Therefore, this newspaper supports a view that Kanu may have been lionised through mismanagement of this security challenge. He would have been an unlikely hero if the nation’s security and legal forces and stakeholders had not been indolent and slipshod in their actions and reactions. By incarcerating Kanu and failing to release him after several court orders, the Federal Government had inadvertently raised his profile. He became a symbol of the struggle, which the largely nascent youth-followership did not fully understand. To show the level of demagoguery which now follows Kanu, he claims to ‘bless people’ in the image of a messiah.
Besides, the judiciary failed the nation when the relevant courts tarried in revoking the bail, which terms Kanu had allegedly violated. Since his release, he has been larger than life. It has been pointed out when the law rules, no citizen is above the law of the land. “Be ye ever so high, the law is above you” Lord Alfred Thompson Denning once noted.
It is therefore unsettling that the IPOB proscription order seems to be going in the same direction of increasing the profile of Kanu. Kanu the vituperative, rude, divisive and culturally insensitive citizen is gaining international recognition as the Information and Culture Minister, Lai Mohammed has noted. It must be pointed out too that elders in the southeast who remained silent in the face of obvious extremist actions of Kanu failed their people and the country. Where were the leaders and great politicians in the zone when Kanu openly desecrated the cultural and religious symbols of the Igbo people in their ancestral home at Nri?
Kanu’s tactics are reprehensible. By claiming that IPOB has its own security organisation, its army and other paraphernalia of an independent state, has challenged Nigeria’s sovereignty. No nation’s leader can take such a situation lightly. Also, by attempting to form a parallel state in the southeast, issuing orders to and threatening elected officials, he has challenged the very essence of our nationhood and tenets of democracy.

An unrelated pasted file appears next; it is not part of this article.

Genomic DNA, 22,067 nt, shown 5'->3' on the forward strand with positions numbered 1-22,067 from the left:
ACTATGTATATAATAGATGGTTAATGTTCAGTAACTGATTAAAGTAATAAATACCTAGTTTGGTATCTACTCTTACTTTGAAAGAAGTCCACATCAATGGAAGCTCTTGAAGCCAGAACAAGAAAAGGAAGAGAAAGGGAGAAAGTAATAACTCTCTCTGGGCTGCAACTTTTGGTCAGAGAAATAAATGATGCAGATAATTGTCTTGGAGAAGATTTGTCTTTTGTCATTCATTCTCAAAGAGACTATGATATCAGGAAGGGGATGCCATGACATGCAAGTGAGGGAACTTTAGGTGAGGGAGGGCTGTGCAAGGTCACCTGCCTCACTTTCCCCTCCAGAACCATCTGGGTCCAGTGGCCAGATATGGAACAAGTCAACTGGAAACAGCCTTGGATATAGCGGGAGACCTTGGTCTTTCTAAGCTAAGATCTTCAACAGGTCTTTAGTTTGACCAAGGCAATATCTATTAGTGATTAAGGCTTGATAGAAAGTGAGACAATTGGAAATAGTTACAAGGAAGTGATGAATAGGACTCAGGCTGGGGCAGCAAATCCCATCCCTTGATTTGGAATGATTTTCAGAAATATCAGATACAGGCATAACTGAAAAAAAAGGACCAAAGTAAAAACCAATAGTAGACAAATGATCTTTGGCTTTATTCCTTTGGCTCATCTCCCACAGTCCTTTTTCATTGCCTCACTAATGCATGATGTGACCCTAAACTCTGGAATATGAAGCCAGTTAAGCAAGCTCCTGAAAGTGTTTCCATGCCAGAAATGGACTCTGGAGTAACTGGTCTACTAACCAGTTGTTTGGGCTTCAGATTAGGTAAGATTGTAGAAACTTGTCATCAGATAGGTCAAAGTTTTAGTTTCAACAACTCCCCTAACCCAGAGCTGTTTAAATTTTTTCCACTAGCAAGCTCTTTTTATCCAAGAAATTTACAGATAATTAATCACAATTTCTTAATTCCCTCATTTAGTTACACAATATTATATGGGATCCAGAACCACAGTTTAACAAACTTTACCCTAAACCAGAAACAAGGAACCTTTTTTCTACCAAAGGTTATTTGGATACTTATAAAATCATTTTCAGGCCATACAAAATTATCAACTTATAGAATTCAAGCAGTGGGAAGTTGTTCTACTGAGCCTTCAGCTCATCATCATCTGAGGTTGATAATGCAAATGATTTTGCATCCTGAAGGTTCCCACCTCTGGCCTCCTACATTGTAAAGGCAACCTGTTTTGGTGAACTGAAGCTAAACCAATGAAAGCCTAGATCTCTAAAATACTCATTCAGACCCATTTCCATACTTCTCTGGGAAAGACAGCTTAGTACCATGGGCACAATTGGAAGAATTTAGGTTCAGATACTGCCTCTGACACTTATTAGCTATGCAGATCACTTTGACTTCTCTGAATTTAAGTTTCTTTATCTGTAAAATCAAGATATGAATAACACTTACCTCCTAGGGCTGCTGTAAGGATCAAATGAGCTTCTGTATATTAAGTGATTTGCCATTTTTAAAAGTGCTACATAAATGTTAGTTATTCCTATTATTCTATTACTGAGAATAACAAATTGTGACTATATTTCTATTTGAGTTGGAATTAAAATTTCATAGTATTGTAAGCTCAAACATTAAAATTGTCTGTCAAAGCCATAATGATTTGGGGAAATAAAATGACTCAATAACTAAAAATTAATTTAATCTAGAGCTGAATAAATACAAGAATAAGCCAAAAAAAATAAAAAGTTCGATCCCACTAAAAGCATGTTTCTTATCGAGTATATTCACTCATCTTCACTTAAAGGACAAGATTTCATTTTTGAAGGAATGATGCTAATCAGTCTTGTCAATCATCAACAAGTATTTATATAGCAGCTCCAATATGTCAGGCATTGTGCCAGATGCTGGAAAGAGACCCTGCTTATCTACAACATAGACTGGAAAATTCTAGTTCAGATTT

Yet, Kanu is a metaphor for the intense dissatisfaction with the current political arrangement and structure of the country. So, instead of using a sledgehammer there should be some dialogue. Experience has shown that such movements once started never fizzle out. Echoes of the Nigeria-Biafran War, which ended in 1970, have re-surfaced some 50 years after. And here is the thing, in a working democracy, no powers should foreclose an open discussion on the structure of the country. This is where the current administration must have a re-think and open different channels of communication with the people. There must be engagement with the people. This will be in line with the African method of consensual conflict resolution. In the midst of the prevailing chaos, the presidency, for example, did not deem it necessary to call a meeting of the Council of State where past and current leaders would chart a proper course for the nation. It is not too late to do this.
The truth is that we cannot run away from strategic discussions and plans that will ensure a proper federal structure to enhance governance capable of reducing over dependence on the centre.
This newspaper believes strongly that we do not have to split this country before we can restructure it to run as a federation where each of the federating units can run efficiently with the endowments in their domains. That is why there should be latitude for proper and frank discussion of terms of association to guarantee a win-win situation for all stakeholders.